Reverse the spread of wallabies.
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Dama wallabies were first liberated in the Rotorua area in 1912, with a further liberation in 1940. Since 1912 their range has steadily extended, mainly north and east, by an average rate of about 19km per year. By 2000 they occupied 1697km2.
Dama wallabies are the only wallaby species present in the Waikato region. However, there are other wallaby species present in New Zealand, which could spread if deliberately released into the Waikato. The Waikato’s dama wallaby populations occur south of the Paeroa Range to the Waikato River and throughout the Mamaku Plateau. The expansion of their range is probably occurring through both natural and human means.
Dama wallabies browse on native and exotic vegetation. When present in high densities, they can change the pattern of forest succession, or at least alter the local abundance of different species. In this regard, wallabies can have a similar effect to possums.
Dama wallabies prefer the margins of forest and scrub habitats where they can shelter during the day and feed on grasses and pasture species at night. They inhabit predominantly podocarp/tawa/mixed hardwood forest with adjoining areas of manuka scrub, bracken and pasture.
If you have wallabies on your property or you’ve seen them outside their natural range, please report them to Waikato Regional Council.
Our council is working with the Department of Conservation (DOC) and Bay of Plenty Regional Council to progressively contain and reverse the spread of wallabies in the region. If you have wallabies on your property or you’ve seen them outside their natural range, please report them to Waikato Regional Council on 0800 STOP PESTS (0800 786 773).
Wallabies are classified as an unwanted organism and possession of any live wallaby is an offence under the Biosecurity Act, unless the landowner is exempt. Wallabies may be hunted year round.
Indications of dama wallaby grazing or browsing are similar to that of other pests such as rabbits and possums. The most obvious sign is their almost square and flattened faecal pellets. Their long, narrow hind feet and dragging tail can leave a characteristic track in areas of sand and types of soft soil.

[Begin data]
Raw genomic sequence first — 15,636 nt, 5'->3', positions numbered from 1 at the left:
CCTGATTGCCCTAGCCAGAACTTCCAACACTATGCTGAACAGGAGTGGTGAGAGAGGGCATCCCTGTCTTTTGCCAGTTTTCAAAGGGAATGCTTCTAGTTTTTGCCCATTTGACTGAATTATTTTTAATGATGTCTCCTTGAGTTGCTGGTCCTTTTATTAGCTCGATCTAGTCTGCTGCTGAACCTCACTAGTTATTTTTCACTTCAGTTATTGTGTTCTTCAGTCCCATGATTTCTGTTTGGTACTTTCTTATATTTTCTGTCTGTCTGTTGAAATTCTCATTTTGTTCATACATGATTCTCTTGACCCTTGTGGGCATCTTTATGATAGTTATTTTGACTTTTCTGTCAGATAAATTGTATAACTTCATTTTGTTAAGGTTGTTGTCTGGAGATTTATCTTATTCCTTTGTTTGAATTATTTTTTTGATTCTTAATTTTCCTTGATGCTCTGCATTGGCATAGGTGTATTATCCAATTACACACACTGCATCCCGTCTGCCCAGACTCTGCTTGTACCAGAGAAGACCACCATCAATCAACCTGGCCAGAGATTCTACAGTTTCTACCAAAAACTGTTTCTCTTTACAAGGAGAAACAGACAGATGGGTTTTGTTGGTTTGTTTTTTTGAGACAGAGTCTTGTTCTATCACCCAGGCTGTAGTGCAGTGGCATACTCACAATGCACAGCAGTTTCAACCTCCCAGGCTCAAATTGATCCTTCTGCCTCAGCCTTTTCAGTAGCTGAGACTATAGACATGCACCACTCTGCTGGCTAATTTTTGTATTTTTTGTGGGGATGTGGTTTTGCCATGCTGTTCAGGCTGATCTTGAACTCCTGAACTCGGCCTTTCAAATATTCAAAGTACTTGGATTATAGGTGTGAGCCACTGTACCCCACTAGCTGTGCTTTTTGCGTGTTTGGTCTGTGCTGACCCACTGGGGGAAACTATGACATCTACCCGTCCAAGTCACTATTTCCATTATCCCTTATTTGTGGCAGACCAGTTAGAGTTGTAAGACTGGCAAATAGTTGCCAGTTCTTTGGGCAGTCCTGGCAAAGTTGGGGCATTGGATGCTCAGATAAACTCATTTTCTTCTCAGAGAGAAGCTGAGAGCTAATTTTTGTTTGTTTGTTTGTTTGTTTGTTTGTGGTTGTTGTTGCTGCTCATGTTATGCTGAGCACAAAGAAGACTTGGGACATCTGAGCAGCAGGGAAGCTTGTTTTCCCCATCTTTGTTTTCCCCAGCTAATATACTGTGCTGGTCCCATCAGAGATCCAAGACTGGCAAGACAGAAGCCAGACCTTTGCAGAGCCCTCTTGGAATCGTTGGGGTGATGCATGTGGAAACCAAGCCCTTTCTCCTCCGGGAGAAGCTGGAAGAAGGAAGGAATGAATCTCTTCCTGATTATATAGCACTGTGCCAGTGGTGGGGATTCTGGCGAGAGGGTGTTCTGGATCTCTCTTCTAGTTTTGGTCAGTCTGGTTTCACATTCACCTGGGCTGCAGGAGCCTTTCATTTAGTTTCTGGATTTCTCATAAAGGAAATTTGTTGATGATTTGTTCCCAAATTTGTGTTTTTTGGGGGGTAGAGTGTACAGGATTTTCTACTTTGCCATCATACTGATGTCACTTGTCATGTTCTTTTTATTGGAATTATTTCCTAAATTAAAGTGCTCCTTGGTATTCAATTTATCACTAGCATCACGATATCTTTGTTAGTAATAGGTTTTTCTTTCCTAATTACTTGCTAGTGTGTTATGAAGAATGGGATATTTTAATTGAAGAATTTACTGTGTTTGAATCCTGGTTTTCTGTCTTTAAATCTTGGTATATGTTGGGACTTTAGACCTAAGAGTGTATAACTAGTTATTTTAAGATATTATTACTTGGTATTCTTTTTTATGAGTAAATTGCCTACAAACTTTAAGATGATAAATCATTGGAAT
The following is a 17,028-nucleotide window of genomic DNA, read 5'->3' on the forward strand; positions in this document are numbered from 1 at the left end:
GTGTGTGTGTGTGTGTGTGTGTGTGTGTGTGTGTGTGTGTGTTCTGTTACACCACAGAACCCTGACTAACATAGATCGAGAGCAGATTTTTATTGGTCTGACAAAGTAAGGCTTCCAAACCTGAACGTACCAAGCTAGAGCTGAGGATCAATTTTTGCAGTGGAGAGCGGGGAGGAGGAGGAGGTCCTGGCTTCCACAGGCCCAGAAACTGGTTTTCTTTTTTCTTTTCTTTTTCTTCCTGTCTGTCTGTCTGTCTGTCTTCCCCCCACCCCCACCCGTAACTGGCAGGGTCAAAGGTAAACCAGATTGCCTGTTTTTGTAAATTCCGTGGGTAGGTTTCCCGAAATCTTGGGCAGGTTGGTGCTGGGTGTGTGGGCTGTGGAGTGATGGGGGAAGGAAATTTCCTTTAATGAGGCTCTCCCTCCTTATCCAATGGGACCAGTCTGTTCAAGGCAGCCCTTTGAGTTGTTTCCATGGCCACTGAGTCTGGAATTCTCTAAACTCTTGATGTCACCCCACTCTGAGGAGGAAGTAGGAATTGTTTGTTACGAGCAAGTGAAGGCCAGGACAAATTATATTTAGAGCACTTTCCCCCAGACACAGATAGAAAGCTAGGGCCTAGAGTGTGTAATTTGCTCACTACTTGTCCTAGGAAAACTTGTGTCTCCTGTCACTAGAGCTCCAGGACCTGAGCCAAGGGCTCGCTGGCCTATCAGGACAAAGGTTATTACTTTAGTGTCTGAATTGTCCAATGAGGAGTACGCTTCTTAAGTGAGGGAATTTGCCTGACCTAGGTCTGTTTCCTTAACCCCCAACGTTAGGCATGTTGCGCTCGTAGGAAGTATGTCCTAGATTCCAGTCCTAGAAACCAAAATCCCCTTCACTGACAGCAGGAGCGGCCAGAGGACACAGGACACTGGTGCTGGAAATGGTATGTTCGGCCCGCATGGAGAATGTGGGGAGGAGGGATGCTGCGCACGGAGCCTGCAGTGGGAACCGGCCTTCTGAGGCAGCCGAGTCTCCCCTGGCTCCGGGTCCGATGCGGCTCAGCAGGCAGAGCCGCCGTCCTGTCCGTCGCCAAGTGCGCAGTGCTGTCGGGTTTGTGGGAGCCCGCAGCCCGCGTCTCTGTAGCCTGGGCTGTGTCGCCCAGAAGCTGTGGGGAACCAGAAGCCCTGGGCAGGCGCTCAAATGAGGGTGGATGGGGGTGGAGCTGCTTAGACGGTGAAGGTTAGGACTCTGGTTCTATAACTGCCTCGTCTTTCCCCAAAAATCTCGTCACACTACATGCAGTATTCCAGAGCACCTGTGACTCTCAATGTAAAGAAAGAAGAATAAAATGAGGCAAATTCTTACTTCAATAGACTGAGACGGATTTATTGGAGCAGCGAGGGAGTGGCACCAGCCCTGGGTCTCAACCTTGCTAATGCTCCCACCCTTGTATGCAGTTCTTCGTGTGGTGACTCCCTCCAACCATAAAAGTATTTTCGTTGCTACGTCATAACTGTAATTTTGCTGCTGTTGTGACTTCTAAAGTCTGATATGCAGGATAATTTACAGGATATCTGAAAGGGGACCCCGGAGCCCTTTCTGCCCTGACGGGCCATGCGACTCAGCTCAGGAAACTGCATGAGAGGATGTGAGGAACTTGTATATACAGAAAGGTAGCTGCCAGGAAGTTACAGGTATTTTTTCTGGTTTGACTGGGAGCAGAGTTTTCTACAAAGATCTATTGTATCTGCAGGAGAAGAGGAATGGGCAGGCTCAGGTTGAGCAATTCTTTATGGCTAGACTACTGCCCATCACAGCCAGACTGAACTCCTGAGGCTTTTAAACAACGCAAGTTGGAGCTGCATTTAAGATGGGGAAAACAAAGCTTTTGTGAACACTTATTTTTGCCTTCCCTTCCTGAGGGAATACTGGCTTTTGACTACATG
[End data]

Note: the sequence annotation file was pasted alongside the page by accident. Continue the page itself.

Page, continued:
The dama wallaby tends to frequent favourite feeding areas. By doing this they create pad runs that are easily identifiable as narrow, well-formed tracks leading to pastureland or clearings in the bush.
Night shooting can help to maintain low wallaby numbers. Every person who is shooting must either hold a firearms licence, or be under the supervision of a person who holds a firearms licence. You should inform your neighbours of where and when you intend to be shooting.
When night shooting, ensure your spotlight battery is fully charged and you know the area well. Make sure you positively identify your target before shooting. For example, the ‘eye-shine’ of wallabies and possums is red-pink, while the ‘eye-shine’ of sheep and cattle is yellow-green. Note that repeated night shooting in the same area may become less effective, as wallabies can become shy of light and guns.
If you do shoot a wallaby, please notify the council on the wallaby hotline. Information of interest is the wallaby’s approximate age, sex and the location where it was shot.
Currently, only two poisons are effective on dama wallabies – aerial 1080, either in cereal pellets or on carrot, and Feratox (encapsulated cyanide). Both poisons require a controlled substance licence to purchase, store and use. For more information about this licence and application forms, visit www.business.govt.nz/worksafe(external link).
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